Jacobson continued: “… as you look at the tools you use and you see whether or not they work, you have to keep looking, right, for things that are effective. And I think each of us in the region may have different perceptions of how long our timeline is, how much patience each of us might have for a solution.”
These repeated references to US “patience” running out for Venezuela contain a clearly implied threat of direct US intervention should other means of pressure fail.
Nonetheless, President Maduro responded with praise for Jacobson, declaring in a Thursday television broadcast that he “saluted” her statements, which he said were a “call for reason.” The Venezuelan president went on to announce that he was appointing Maximilian Arveláez as the new chargé d’Affaires at the Venezuelan Embassy in Washington. The post is the highest at the embassy following the mutual expulsion of diplomats by Caracas and Washington. The two countries have not exchanged ambassadors since 2010.
He said he was sending Arveláez “to tell the truth about the country and neutralize the many lies said about Venezuela” and to establish closer ties so that the two countries can “achieve cooperation in important continental and global issues.”
In a futile gesture last February, Maduro appointed Arveláez as Venezuela’s ambassador to Washington, but the Obama administration rebuffed this diplomatic feeler.
“I want better relations of respect and permanent communication with the United States; relations that set a new model for relations between that country and Latin America,” Maduro said in announcing this latest appointment of Arveláez. He appealed directly to President Barack Obama, declaring, “sooner rather than later we have to sow relations of respect.”
Behind all of the Maduro administration’s “anti-imperialist” rhetoric and invocations of “Bolivarian socialism,” it is a bourgeois government committed to the defense of the profit interests of the banks, domestic capitalists and transnational corporations. It is dependent upon revenues from oil exports, about 40 percent of which go to the US.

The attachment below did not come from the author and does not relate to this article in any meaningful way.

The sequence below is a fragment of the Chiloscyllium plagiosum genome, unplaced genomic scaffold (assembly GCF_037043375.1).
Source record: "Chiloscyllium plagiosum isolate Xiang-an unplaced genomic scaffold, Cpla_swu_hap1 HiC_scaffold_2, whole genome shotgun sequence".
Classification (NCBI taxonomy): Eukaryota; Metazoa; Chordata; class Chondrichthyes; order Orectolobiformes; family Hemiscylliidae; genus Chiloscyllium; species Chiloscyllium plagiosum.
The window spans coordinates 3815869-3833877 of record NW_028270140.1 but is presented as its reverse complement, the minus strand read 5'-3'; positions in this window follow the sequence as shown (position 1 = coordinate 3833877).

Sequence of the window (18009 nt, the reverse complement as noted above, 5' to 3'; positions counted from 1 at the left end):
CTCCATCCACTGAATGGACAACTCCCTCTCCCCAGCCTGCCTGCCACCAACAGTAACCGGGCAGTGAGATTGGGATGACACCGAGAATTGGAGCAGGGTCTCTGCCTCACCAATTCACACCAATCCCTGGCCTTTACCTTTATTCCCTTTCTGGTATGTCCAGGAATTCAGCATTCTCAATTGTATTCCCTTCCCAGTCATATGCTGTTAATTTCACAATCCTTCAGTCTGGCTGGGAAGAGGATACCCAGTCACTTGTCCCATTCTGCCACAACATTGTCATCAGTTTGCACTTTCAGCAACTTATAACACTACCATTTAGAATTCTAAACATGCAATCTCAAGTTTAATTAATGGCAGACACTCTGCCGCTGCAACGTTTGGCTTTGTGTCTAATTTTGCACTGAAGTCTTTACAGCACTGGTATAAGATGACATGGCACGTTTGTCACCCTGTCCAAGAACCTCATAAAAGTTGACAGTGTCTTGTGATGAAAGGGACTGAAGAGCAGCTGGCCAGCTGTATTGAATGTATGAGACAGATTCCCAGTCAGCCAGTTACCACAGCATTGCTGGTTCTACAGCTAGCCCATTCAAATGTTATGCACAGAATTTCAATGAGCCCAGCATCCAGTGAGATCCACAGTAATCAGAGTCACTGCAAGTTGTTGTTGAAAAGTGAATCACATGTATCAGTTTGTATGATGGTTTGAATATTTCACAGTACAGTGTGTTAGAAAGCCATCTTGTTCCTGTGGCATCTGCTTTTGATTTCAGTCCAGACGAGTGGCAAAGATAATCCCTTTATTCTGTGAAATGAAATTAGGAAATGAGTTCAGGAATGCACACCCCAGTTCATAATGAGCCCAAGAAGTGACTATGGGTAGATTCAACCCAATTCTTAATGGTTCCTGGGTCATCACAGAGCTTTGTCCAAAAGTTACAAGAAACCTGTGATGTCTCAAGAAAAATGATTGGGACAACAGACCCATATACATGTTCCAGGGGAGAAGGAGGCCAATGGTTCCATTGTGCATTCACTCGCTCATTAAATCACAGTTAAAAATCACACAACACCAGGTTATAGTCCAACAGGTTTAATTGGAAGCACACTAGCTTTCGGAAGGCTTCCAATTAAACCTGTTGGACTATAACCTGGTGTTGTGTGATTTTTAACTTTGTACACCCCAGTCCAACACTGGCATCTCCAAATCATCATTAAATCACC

The close ties between the government and American capitalism found stark expression recently in the signing of a $2 billion credit agreement between the state-controlled Venezuelan oil company, PDVSA, and a group of energy service firms led by the infamous American contractor Halliburton. The move is part of Maduro’s bid to open up Venezuela’s oil industry to greater foreign investment.
US imperialism is nonetheless determined to impose its unrestricted hegemony over Venezuela and its oil reserves, the largest in the world. It is to this end that it advances its campaign for regime change under the banners of “human rights” and “democracy.”
This campaign is utterly hypocritical. Who is Obama to preach “human rights” to Maduro while overseeing drone assassinations, wholesale surveillance against the world’s population and growing repression within the US itself?
Washington’s aim is to bring back to power political forces that ruled the country in 1989, when the Venezuelan government responded to the so-called Caracazo —mass protests against an IMF-dictated austerity program—by unleashing a bloodbath. As many as 3,000 people were killed after the government sent the army into the streets.
Meanwhile conditions are building up for a similar explosion. Recent figures show that price rises for the first quarter of this year reached their highest point in the last 18 years, with annual inflation topping 59 percent in March.
The inflation, a series of devaluations and signs of deepening recession have had a brutal effect upon the working class, with Venezuela’s National Institute of Statistics reporting that the ranks of those living in extreme poverty rose to 9.8 percent of the population last year. This is compared to 7.1 percent as recently as the second half of 2012.
Meanwhile, negotiations are continuing between the government and the country’s corporate and financial executives on economic measures that will inevitably spell even deeper attacks on the living standards of the country’s working people.